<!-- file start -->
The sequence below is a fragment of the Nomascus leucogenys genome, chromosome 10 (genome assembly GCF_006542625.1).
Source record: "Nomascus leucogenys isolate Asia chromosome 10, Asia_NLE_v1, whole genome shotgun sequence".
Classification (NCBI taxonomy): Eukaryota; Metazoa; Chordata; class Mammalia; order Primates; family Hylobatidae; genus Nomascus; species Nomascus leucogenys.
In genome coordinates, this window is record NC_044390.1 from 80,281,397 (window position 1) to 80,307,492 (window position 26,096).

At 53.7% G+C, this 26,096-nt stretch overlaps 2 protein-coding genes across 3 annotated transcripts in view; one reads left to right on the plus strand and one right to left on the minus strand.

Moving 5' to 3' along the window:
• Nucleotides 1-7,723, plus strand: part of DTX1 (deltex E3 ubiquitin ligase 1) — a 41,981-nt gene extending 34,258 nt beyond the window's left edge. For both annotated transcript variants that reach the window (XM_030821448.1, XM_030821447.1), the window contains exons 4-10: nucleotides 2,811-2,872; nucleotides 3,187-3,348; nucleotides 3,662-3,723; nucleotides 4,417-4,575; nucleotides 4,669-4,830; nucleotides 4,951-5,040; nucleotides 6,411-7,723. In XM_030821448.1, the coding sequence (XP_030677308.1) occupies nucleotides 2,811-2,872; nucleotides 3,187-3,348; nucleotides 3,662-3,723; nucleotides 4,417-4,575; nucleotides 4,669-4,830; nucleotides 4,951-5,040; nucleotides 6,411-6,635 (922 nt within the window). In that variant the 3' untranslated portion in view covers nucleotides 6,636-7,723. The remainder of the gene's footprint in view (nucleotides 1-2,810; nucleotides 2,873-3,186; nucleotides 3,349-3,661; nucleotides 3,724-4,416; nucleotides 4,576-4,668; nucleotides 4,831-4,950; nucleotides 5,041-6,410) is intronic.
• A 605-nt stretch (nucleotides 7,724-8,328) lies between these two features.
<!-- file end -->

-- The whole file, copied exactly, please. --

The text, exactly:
The sequence below is a fragment of the Nomascus leucogenys genome, chromosome 10 (genome assembly GCF_006542625.1).
Source record: "Nomascus leucogenys isolate Asia chromosome 10, Asia_NLE_v1, whole genome shotgun sequence".
Classification (NCBI taxonomy): Eukaryota; Metazoa; Chordata; class Mammalia; order Primates; family Hylobatidae; genus Nomascus; species Nomascus leucogenys.
In genome coordinates, this window is record NC_044390.1 from 80,281,397 (window position 1) to 80,307,492 (window position 26,096).

At 53.7% G+C, this 26,096-nt stretch overlaps 2 protein-coding genes across 3 annotated transcripts in view; one reads left to right on the plus strand and one right to left on the minus strand.

Moving 5' to 3' along the window:
• Nucleotides 1-7,723, plus strand: part of DTX1 (deltex E3 ubiquitin ligase 1) — a 41,981-nt gene extending 34,258 nt beyond the window's left edge. For both annotated transcript variants that reach the window (XM_030821448.1, XM_030821447.1), the window contains exons 4-10: nucleotides 2,811-2,872; nucleotides 3,187-3,348; nucleotides 3,662-3,723; nucleotides 4,417-4,575; nucleotides 4,669-4,830; nucleotides 4,951-5,040; nucleotides 6,411-7,723. In XM_030821448.1, the coding sequence (XP_030677308.1) occupies nucleotides 2,811-2,872; nucleotides 3,187-3,348; nucleotides 3,662-3,723; nucleotides 4,417-4,575; nucleotides 4,669-4,830; nucleotides 4,951-5,040; nucleotides 6,411-6,635 (922 nt within the window). In that variant the 3' untranslated portion in view covers nucleotides 6,636-7,723. The remainder of the gene's footprint in view (nucleotides 1-2,810; nucleotides 2,873-3,186; nucleotides 3,349-3,661; nucleotides 3,724-4,416; nucleotides 4,576-4,668; nucleotides 4,831-4,950; nucleotides 5,041-6,410) is intronic.
• A 605-nt stretch (nucleotides 7,724-8,328) lies between these two features.